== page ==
There are a lot of snowboard helmets on the market. Many are inexpensive, and some are not worth the time it takes to put them on. You need a helmet that will protect your skull from impact. But you also need one that will feature a visor or that accommodates goggles well.
You also want a helmet that has enough room for your head as well as any cold weather gear that you may be wearing. Keep in mind, if you buy a helmet that leaves room for a beanie or stocking, it will need to be worn with that gear inside it for proper fit. That means you might need more than one helmet, to serve your comfort needs in weather conditions.
Finally, you need a helmet that will do its job. For best results, choose a helmet with a Multi-Directional Impact Protection System. This is a design that helps protect your brain from torsion and concussive impacts in addition to protecting your skull.
Knee pads help protect your knees from chance encounters with hard objects. The best snowboard knee pads will not come loose and fall down during normal use when fastened securely. Before you buy a pair, you should try them on over your snowboarding pants and do some dips and knee extensions to test that you can fasten them securely. You may have to experiment with different fastening styles to get them to fit and stay up properly. This is normal and is not necessarily a sign that a particular pair of kneepads are low quality.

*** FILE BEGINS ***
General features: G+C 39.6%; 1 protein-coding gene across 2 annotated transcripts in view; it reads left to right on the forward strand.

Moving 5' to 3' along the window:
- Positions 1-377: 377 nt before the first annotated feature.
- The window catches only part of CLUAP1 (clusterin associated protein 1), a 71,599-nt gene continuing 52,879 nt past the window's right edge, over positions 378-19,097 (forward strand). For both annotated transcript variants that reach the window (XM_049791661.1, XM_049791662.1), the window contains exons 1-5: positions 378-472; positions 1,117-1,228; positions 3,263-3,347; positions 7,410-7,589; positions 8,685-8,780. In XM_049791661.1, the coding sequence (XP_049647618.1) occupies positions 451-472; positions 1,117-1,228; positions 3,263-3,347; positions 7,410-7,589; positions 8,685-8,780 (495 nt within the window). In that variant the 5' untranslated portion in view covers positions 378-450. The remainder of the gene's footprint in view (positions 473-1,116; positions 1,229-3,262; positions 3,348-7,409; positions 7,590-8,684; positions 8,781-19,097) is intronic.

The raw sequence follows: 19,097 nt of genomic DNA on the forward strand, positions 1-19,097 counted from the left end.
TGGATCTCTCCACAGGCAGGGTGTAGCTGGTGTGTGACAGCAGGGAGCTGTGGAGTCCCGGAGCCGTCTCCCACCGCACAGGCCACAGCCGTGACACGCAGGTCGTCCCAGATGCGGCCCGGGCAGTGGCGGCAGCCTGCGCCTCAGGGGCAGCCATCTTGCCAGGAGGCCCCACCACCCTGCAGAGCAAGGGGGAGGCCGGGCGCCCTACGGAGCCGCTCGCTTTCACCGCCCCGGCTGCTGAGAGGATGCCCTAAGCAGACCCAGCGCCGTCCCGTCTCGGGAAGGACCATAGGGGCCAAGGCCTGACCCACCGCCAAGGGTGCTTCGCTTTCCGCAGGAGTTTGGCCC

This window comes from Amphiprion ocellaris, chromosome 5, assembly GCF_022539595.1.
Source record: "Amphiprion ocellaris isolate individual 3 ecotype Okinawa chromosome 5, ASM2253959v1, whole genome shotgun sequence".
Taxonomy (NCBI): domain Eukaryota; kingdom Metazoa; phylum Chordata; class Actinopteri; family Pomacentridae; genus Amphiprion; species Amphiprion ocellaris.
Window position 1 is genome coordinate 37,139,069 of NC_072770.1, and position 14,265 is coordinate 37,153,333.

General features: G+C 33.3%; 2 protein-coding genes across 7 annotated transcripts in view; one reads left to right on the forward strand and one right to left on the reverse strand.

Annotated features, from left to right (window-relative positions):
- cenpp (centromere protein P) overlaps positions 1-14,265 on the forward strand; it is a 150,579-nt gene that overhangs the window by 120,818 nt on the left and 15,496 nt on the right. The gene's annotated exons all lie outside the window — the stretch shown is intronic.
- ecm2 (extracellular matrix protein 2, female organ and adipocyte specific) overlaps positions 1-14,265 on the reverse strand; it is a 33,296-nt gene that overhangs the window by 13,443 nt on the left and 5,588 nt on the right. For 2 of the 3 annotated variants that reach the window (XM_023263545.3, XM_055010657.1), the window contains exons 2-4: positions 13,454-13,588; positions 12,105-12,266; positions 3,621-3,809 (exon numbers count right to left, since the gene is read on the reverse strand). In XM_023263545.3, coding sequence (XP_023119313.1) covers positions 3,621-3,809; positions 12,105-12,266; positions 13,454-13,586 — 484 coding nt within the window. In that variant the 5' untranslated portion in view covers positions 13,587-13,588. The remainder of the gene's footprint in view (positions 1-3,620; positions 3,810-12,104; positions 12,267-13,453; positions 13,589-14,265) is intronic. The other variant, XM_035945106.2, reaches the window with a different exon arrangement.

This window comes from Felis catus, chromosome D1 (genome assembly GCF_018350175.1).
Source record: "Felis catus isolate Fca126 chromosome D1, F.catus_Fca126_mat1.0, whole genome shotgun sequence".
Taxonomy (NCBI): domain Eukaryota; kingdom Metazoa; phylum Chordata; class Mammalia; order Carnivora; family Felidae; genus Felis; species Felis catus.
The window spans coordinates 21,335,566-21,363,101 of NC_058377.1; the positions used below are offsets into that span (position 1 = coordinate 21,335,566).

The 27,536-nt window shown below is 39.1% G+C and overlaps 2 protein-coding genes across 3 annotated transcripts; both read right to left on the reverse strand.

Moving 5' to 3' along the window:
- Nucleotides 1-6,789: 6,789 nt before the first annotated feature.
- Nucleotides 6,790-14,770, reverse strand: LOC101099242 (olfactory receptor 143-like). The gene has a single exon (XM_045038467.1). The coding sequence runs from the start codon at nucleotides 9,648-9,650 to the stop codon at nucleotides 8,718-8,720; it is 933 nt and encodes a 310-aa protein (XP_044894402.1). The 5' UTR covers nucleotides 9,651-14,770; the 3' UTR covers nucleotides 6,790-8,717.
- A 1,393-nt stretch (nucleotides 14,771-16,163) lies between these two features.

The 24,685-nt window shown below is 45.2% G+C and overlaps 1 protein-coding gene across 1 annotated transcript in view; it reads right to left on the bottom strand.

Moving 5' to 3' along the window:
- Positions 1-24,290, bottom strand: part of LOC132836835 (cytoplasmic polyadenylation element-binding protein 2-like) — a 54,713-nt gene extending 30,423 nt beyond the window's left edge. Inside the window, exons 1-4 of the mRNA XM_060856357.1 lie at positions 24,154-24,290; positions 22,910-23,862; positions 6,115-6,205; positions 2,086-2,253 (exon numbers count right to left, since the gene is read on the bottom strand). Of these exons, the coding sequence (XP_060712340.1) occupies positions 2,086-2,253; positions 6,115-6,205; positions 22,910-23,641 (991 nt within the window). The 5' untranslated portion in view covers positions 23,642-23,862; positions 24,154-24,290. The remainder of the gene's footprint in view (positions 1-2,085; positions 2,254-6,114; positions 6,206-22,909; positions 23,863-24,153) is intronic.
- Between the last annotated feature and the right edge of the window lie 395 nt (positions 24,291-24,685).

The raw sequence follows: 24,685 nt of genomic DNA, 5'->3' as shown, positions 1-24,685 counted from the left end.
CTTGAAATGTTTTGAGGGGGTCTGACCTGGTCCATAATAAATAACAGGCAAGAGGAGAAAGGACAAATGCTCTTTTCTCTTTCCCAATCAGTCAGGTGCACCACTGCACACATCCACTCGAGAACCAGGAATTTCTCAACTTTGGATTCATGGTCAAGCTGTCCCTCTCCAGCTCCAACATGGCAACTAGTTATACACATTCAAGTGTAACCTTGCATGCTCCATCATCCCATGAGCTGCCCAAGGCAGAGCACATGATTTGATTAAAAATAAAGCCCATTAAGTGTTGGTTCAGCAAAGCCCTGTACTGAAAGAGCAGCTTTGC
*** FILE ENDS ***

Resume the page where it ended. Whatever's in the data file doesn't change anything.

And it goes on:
With both snowboarding and skiing, some of the most common impact areas are the hips, the buttocks, and the thighs. Coming down against a hard object with your hip can be just as painful as striking your knee against the same object. Impact shorts will help protect you, and they can even help keep you warm if you go down in the snow.
Other Helpful Gear
While these items aren’t 100% necessary, they make your life a lot easier when taking care of your board or while you’re out on the slopes. If you have the room in your budget, you should definitely try to pick up some of these.
Anything you think you may want out there on the slopes will require you to carry it somehow. While a regular backpack might do the job, a snowboard backpack is designed to endure the cold and snowy weather. Some snowboard backpacks are also hardened to protect the contents of the pack as well as your back from possible falls.
If you want to take care of your board properly, you need to have a snowboard vise. Vises come in 2-3 piece sets, and they hold your board steady in place while you tune it or apply wax. Without a vise, you’ll have to set your snowboard down on a table or the floor, which allows the board to wobble around. You also won’t be able to easily put the board at specific angles to make it easier to manage your board.
Snowboard Wax Kit
As we mentioned, a snowboard is not just a plank of wood. It is a precision sporting instrument. To slide down the slopes easily, your snowboard needs to be smooth and slick. With a good snowboard wax kit, you’ll be able to keep your snowboard in good condition and make sure it’s ready to do its job when you plop it down in the snow.